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native. Even the women of the house, with whom he was so intimate, did not appear to me, on that account, in the most favourable light; and the man him.. self, his fear of heaven over, appeared sullen, dogged, and thoughtful. He looked out at the weather several times, saying that, as he knew the country, he thought he would be off, notwithstanding the waters.

This, again, did not delight me; for what was to prevent him returning, with some fellow-pedlars, or fellow-thieves, to labour in their vocation ? Any way, there was dilemma, though in the end it was settled that we should have supper first, and Handcock should afterwards seek his fortune abroad, or stay within, as whim or the weather decided. For myself, I postponed the question of going to bed, which was to abide the event of circumstances; and, as my mysterious friend did not choose to face the night abroad, and there was no bed for him within doors, I passed two hours more in uncertainty.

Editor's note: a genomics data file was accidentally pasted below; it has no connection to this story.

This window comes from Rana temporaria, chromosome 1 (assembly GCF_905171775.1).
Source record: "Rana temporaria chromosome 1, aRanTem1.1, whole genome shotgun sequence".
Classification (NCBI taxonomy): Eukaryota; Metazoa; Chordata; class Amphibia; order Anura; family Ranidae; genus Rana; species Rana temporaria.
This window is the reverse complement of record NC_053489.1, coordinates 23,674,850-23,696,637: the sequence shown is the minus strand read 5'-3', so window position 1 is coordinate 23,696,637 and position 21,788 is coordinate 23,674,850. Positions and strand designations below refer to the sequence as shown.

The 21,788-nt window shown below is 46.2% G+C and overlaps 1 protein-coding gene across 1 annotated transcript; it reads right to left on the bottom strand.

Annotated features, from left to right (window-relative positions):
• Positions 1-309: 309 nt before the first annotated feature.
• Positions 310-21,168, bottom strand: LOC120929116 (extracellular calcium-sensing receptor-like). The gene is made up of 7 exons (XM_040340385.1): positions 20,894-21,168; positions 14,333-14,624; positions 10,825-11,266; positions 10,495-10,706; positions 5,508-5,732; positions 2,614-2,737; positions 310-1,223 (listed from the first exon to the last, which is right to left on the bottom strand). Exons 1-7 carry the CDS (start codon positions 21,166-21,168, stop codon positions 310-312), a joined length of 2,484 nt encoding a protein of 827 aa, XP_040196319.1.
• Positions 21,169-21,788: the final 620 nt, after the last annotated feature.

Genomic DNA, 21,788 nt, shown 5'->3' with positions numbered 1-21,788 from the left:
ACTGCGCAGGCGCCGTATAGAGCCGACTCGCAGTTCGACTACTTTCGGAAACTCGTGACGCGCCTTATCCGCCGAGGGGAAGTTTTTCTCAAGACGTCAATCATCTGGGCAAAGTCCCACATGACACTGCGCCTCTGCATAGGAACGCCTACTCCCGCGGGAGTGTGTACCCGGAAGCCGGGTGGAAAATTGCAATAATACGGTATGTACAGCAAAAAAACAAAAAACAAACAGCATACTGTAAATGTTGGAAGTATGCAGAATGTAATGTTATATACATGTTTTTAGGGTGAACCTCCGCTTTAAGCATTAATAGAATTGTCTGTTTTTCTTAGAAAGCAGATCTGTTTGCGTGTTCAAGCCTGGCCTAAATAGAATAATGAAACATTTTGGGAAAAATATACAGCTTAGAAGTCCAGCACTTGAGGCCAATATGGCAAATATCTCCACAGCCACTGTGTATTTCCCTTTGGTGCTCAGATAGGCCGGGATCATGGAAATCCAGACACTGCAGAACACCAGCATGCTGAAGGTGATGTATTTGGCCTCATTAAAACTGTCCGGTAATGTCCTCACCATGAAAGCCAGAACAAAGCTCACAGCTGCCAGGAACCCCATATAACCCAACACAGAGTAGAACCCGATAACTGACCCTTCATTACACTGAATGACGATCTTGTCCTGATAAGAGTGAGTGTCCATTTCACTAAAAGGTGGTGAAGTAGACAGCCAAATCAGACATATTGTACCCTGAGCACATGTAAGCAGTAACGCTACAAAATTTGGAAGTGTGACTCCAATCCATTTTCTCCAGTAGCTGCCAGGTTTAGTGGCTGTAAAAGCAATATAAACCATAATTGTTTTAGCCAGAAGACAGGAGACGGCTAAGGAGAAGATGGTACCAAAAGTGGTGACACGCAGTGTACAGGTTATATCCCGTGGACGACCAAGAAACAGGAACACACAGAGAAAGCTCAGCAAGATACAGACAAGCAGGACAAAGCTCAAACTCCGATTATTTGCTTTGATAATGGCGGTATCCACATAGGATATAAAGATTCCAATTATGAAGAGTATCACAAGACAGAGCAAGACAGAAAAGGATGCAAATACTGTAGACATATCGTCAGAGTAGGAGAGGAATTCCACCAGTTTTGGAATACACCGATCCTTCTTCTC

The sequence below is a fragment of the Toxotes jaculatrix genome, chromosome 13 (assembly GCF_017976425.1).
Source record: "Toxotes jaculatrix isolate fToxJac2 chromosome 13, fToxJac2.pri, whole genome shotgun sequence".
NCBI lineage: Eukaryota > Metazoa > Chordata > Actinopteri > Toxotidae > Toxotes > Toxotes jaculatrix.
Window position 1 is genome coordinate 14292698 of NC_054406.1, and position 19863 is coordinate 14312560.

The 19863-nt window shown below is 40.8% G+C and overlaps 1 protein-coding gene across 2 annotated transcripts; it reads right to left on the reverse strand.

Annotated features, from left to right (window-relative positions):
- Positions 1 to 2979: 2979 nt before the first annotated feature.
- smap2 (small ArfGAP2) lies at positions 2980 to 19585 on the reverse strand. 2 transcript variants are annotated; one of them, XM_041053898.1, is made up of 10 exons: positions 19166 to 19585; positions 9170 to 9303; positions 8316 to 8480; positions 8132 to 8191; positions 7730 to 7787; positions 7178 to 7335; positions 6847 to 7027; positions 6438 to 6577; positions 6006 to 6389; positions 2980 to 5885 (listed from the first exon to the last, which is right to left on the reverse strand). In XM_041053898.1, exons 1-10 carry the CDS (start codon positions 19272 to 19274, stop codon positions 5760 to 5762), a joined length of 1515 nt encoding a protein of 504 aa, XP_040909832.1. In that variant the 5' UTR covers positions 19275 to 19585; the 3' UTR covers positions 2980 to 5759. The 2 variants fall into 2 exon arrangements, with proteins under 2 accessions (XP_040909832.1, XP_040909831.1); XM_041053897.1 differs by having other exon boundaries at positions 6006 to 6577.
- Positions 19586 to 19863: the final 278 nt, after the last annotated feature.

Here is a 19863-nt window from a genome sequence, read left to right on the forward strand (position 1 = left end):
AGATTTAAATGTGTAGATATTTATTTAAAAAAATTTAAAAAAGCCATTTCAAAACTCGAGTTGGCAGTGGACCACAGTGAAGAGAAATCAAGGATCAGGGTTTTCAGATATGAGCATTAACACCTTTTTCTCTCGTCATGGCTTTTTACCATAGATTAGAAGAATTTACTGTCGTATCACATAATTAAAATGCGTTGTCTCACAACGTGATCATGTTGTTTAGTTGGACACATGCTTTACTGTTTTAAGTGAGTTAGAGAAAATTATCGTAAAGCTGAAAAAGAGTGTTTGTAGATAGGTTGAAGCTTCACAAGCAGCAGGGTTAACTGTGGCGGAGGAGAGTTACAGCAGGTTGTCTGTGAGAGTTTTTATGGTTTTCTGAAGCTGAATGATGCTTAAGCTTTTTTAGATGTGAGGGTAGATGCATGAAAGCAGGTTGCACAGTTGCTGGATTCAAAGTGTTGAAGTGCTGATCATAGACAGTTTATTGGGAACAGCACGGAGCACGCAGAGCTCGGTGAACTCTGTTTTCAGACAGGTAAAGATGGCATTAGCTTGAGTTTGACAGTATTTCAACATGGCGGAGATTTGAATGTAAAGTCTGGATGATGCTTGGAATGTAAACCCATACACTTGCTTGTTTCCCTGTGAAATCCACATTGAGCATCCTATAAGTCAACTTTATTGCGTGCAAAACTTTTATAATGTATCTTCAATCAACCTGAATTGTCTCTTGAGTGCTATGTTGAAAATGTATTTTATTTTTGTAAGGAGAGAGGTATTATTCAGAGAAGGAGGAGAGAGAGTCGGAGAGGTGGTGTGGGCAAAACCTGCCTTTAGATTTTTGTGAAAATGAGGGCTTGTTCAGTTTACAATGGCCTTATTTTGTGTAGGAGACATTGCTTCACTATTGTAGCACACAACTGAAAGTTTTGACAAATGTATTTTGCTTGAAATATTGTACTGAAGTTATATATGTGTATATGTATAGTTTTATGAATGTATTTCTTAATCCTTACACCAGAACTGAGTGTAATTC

From this I was delivered by an incident, as unexpected by me, as I dare say it will be by the reader. Our supper over, the woman asked the pedlar to sing, to which he said he was not inclined, for he had lost his spirits, though he knew not what was the matter with him. They then asked for one of his merry stories, particularly about the man who was hanged for breaking open his father's shop to rob the till, and firing at his brother, who came to resist it.

For this, he said, he was still less in a humour: it was too shocking; and he fell into a long reverie, which I watched with some anxiety; for I really

began to apprehend the worst of such a man, and swore within myself that I would never make acquaintance with a pedlar again.